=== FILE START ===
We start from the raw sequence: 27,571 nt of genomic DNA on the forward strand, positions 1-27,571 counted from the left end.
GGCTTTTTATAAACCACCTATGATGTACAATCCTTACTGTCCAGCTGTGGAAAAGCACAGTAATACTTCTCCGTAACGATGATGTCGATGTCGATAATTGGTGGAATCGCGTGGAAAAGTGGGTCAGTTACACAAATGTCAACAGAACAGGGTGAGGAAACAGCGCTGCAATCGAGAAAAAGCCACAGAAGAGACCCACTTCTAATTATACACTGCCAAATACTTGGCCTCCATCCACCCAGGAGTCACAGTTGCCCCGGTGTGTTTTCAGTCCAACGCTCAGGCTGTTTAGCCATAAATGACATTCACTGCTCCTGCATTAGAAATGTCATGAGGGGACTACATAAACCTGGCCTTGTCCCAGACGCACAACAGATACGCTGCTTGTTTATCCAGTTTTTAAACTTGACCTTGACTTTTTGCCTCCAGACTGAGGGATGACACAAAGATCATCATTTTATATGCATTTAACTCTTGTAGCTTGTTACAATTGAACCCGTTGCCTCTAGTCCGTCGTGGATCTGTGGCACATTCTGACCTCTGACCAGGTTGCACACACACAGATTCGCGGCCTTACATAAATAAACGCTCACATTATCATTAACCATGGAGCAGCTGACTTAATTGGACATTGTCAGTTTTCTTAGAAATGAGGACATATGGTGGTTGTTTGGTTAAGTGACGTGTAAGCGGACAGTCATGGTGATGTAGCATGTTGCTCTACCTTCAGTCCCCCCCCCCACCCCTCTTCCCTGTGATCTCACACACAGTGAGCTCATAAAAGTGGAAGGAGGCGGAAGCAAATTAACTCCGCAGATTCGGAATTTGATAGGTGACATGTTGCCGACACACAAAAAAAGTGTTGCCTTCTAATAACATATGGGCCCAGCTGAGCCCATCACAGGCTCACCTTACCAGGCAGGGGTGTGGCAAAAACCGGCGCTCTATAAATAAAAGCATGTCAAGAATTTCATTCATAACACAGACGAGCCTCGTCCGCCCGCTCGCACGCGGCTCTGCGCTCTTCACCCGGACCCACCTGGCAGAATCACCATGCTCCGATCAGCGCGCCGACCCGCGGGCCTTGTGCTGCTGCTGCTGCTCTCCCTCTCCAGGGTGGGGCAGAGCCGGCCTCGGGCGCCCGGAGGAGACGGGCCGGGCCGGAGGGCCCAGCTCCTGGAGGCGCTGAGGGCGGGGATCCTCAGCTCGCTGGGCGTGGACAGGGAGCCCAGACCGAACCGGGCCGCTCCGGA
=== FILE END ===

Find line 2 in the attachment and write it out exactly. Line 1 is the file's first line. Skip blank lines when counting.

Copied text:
GGCTTTTTATAAACCACCTATGATGTACAATCCTTACTGTCCAGCTGTGGAAAAGCACAGTAATACTTCTCCGTAACGATGATGTCGATGTCGATAATTGGTGGAATCGCGTGGAAAAGTGGGTCAGTTACACAAATGTCAACAGAACAGGGTGAGGAAACAGCGCTGCAATCGAGAAAAAGCCACAGAAGAGACCCACTTCTAATTATACACTGCCAAATACTTGGCCTCCATCCACCCAGGAGTCACAGTTGCCCCGGTGTGTTTTCAGTCCAACGCTCAGGCTGTTTAGCCATAAATGACATTCACTGCTCCTGCATTAGAAATGTCATGAGGGGACTACATAAACCTGGCCTTGTCCCAGACGCACAACAGATACGCTGCTTGTTTATCCAGTTTTTAAACTTGACCTTGACTTTTTGCCTCCAGACTGAGGGATGACACAAAGATCATCATTTTATATGCATTTAACTCTTGTAGCTTGTTACAATTGAACCCGTTGCCTCTAGTCCGTCGTGGATCTGTGGCACATTCTGACCTCTGACCAGGTTGCACACACACAGATTCGCGGCCTTACATAAATAAACGCTCACATTATCATTAACCATGGAGCAGCTGACTTAATTGGACATTGTCAGTTTTCTTAGAAATGAGGACATATGGTGGTTGTTTGGTTAAGTGACGTGTAAGCGGACAGTCATGGTGATGTAGCATGTTGCTCTACCTTCAGTCCCCCCCCCCACCCCTCTTCCCTGTGATCTCACACACAGTGAGCTCATAAAAGTGGAAGGAGGCGGAAGCAAATTAACTCCGCAGATTCGGAATTTGATAGGTGACATGTTGCCGACACACAAAAAAAGTGTTGCCTTCTAATAACATATGGGCCCAGCTGAGCCCATCACAGGCTCACCTTACCAGGCAGGGGTGTGGCAAAAACCGGCGCTCTATAAATAAAAGCATGTCAAGAATTTCATTCATAACACAGACGAGCCTCGTCCGCCCGCTCGCACGCGGCTCTGCGCTCTTCACCCGGACCCACCTGGCAGAATCACCATGCTCCGATCAGCGCGCCGACCCGCGGGCCTTGTGCTGCTGCTGCTGCTCTCCCTCTCCAGGGTGGGGCAGAGCCGGCCTCGGGCGCCCGGAGGAGACGGGCCGGGCCGGAGGGCCCAGCTCCTGGAGGCGCTGAGGGCGGGGATCCTCAGCTCGCTGGGCGTGGACAGGGAGCCCAGACCGAACCGGGCCGCTCCGGA